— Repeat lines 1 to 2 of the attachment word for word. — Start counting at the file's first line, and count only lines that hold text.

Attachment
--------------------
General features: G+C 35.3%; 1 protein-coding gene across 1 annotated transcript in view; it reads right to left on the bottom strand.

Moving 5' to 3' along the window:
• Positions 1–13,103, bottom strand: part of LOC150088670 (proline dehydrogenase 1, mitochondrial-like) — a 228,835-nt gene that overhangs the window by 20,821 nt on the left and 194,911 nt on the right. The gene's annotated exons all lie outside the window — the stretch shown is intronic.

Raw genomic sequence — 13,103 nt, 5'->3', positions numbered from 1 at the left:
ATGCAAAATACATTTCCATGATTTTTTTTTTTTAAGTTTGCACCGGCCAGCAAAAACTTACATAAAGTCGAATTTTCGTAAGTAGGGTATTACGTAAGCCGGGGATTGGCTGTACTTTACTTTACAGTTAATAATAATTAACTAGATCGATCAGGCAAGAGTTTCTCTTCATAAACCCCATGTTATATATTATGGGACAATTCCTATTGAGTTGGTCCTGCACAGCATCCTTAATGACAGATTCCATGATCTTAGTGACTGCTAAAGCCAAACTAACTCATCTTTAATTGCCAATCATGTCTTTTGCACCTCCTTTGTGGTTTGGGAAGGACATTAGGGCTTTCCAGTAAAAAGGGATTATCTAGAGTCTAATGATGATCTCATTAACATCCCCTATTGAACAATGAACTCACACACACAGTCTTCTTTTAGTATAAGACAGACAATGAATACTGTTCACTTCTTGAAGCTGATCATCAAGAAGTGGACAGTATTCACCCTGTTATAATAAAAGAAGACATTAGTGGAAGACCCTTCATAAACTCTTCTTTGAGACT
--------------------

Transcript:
General features: G+C 35.3%; 1 protein-coding gene across 1 annotated transcript in view; it reads right to left on the bottom strand.

Moving 5' to 3' along the window: